Purpose: To evaluate fetuses with sonographically suspected central nervous system anomalies to determine the frequency with which obstetric magnetic resonance (MR) imaging adds clinically useful information to that provided by ultrasonography (US).
Materials and methods: US and MR images and diagnoses in 18 pregnant women were reviewed and compared by two radiologists. Postnatal physical examination and imaging findings and fetal autopsy results were standards. Referring physicians were questioned as to how the additional information provided by MR imaging changed patient counseling.
Results: In 10 (55%) patients, MR imaging demonstrated 11 additional findings. These findings were agenesis of the corpus callosum (n = 4), cerebellar hypoplasia (n = 2), cortical cleft (n = 2), polymicrogyria (n = 1), porencephaly (n = 1), and partial agenesis of the septi pellucidi (n = 1). In seven (39%) patients, additional information provided by MR imaging altered counseling. In one case of suspected agenesis of the corpus callosum, diagnosis at MR imaging was at least partially incorrect.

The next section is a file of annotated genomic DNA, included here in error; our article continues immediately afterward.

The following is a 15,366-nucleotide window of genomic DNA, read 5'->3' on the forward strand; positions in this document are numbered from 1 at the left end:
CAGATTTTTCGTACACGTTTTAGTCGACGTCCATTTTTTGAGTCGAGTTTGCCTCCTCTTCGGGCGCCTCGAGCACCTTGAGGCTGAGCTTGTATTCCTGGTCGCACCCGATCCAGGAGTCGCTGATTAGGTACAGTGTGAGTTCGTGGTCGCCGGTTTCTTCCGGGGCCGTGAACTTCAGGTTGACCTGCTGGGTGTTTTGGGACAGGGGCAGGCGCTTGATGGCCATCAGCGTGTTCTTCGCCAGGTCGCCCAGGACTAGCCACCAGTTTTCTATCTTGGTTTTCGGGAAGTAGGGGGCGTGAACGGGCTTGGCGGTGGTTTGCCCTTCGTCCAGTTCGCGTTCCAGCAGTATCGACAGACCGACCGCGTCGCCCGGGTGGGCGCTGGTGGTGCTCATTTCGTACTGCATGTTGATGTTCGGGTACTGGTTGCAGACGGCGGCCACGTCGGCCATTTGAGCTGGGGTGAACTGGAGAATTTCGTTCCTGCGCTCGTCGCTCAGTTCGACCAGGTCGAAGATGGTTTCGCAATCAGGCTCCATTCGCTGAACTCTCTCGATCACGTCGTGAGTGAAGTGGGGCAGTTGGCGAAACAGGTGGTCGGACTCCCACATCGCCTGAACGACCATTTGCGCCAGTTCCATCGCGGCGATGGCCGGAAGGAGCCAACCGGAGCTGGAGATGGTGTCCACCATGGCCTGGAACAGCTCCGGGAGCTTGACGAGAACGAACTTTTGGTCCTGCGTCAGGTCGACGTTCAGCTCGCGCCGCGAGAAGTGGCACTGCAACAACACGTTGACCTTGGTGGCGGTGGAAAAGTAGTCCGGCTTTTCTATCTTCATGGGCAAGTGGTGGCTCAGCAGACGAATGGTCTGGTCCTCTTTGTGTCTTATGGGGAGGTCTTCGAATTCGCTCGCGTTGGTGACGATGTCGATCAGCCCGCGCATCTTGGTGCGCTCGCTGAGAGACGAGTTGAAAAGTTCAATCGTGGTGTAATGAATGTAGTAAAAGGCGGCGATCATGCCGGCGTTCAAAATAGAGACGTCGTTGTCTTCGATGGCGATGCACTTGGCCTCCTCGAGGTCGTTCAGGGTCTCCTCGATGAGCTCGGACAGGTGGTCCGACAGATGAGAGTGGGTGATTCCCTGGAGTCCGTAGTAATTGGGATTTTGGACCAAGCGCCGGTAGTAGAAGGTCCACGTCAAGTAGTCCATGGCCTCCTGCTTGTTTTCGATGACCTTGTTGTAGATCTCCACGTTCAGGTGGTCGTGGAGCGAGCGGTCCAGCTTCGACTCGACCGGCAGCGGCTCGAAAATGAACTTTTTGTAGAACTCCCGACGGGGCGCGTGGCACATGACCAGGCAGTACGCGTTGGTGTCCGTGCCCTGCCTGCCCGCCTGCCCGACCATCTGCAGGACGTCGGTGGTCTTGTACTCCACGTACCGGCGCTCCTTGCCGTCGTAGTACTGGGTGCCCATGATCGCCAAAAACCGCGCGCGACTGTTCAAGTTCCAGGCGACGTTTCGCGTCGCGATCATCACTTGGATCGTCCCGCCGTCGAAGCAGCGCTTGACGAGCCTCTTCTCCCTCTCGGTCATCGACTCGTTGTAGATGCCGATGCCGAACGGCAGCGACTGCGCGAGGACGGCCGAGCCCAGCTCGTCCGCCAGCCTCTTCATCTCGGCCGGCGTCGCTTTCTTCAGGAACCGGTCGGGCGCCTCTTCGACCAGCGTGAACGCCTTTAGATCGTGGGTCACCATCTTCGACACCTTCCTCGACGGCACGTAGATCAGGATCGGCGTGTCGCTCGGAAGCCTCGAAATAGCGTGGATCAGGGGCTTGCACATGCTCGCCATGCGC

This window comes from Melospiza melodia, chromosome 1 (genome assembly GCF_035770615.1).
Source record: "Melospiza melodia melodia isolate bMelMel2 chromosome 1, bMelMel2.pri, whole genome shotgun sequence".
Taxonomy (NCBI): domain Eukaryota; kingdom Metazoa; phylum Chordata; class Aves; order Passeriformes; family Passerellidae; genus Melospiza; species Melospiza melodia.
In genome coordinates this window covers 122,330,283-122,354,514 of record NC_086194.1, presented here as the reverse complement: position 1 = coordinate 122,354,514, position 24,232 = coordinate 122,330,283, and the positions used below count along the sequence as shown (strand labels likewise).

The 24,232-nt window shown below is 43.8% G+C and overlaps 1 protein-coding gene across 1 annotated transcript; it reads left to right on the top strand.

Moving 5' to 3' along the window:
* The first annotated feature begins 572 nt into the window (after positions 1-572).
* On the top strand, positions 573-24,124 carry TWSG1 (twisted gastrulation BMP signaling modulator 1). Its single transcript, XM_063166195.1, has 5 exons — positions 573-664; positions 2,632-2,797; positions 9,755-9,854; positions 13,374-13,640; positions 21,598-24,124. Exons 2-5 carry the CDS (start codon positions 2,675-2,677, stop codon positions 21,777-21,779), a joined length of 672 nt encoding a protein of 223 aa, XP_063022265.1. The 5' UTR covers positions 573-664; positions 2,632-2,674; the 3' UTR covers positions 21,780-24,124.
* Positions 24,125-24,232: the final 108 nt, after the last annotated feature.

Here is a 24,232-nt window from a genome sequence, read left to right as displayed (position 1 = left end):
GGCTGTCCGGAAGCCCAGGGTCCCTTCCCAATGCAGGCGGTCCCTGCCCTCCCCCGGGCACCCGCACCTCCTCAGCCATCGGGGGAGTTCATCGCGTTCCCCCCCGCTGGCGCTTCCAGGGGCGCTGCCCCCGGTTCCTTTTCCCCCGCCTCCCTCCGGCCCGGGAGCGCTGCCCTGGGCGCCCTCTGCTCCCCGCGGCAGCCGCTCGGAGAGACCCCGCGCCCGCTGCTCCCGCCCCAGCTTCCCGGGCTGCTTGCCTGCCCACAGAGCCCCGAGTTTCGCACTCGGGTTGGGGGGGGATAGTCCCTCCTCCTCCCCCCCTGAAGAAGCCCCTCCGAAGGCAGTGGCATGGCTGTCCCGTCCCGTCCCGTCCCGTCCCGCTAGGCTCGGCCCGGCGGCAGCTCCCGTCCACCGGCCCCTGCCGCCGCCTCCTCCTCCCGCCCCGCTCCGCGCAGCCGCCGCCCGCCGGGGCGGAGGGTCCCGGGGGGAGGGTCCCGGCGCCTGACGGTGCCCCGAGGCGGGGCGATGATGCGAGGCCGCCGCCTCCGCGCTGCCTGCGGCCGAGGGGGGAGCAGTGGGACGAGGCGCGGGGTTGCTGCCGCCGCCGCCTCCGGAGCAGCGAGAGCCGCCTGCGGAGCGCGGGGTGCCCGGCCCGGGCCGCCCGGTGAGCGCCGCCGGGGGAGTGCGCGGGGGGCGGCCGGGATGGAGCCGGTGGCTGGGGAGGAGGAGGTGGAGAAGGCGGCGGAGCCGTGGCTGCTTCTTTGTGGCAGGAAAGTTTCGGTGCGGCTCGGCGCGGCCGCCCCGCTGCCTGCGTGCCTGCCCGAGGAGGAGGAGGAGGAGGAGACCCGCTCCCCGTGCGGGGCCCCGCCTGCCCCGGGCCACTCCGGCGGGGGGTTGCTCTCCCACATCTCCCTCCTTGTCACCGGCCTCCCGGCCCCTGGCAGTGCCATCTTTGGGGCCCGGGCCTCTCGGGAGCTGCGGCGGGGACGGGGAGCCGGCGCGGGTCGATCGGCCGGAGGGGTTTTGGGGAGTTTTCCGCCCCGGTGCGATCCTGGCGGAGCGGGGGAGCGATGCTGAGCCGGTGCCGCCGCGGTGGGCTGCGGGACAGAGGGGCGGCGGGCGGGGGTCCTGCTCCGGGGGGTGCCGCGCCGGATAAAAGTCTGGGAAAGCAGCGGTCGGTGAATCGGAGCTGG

Conclusion: US and MR imaging are complementary imaging methods in the evaluation of high-risk pregnancy. When a central nervous system anomaly is suspected at US, MR imaging may demonstrate additional findings that can alter patient counseling.